The trails, and there are many of them, are well marked to the point where if you walk up on a yellow dot painted on a tree or post you know you are headed away from the Visitor Center, if the dot is white you are headed towards the Visitor Center.
Though I did think this particular marker was unnecessary. If you zoom in you'll see that the marker clearly says Not A Trail. Well duuh!! It's laying there on a slippery, steeply tilted overhanging ledge with a life-ending drop below it. I'm pretty sure most of us can figure out that's not a trail without the sign!!! (And for those that can't, do we really want them breeding anyway???)
The very colorful hollowed out space under that ledge made me think of being inside a snake's belly, not that I've ever actually been inside a snakes belly, but if I was I imagine this is what it would look like.
There are some significant, and rather direct, drops here among the limestone outcroppings along the river (See the red-shirted person just above the center of the photo down there in the canyon?.)
But the acrophobic can start breathing again, because the trails and overlooks are designed with barriers and railings to keep people from making any sudden trips between the high points and the low.
This is called Eagle Cliff Overlook. Downriver, just beyond view, is Plum Island, which has become a favored nesting site for Bald Eagles who like to fish in the year-round open water below the dam there at the base of the overlook.
Well, there's good barriers for the most part anyway. . .
The #6 dam and accompanying lock sits on the Illinois River adjacent to the state park and forms a section of the Illinois River Waterway, which allows commercial, and recreational if you've got the money and time, vessels to travel from the Great Lakes (And by extension, the Atlantic Ocean.) down to the Mississippi and on out to the Gulf of Mexico.
That Friday morning the lock was a really busy place.
Just beyond that little green island is a down-bound tow waiting for an up-bound tow, (Left of that distant building.) to clear out of the way. Even then, the relatively short 4-barge down-bound tow will then have to wait as the half dozen cabin cruisers and other pleasure boats that have been anchored all morning in a little pocket along the bank just beyond and behind the down-bound tow make their way past and tuck into the far end of the lock first. (You really have to blow the photo up to see all this.)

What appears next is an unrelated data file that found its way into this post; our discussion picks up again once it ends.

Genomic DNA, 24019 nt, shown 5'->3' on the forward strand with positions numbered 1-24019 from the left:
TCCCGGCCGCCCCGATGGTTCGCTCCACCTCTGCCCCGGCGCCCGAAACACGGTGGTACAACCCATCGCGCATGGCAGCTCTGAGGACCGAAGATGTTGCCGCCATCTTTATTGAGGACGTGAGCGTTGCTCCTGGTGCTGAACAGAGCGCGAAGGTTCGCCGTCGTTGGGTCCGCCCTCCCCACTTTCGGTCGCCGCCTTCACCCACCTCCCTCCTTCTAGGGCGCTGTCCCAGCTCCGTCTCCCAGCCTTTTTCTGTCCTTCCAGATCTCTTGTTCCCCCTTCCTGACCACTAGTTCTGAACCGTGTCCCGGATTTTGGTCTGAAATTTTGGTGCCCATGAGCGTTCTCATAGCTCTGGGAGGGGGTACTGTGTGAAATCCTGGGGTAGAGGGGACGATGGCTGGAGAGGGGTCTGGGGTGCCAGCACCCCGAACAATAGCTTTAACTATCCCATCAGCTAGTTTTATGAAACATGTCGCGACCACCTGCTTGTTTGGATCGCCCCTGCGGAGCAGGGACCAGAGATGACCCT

There had been two other down-bound tows go by that morning but they were both 8-barge tows which left no room in the lock for the non-commercial craft.
OK, a woodcutter in training?? That's the only explanation I can come up with for the extra steering notch in this stump.
Oh yeah, if you're not into camping, there's also a lodge here at Starved Rock State Park, a big lodge with some 90 rooms and/or cabins along with a restaurant or two.
The lodge sits up above the bluff and has it's own large parking lot, (Not the same parking lot as the Visitor Center.) a parking lot where several of park's trails seem to end up. But even that was interesting because there were several of these playfully carved totems situated around the lodge parking lot so stumbling in there, even if you're not a lodge resident, is not a wasted opportunity.
Despite the popularity, and attendant crowds, Starved Rock has some pretty spectacular scenery tucked into and below the limestone bluffs, as well as plenty of little nooks and crannies conducive to quiet contemplation. So if you time it right to minimize the scourge of popularity, which, given the circumstances, I think I did pretty well, Starved Rock State Park is certainly a place worth checking out. Just be aware that if you intend to camp your best bet is to plan ahead and make reservations.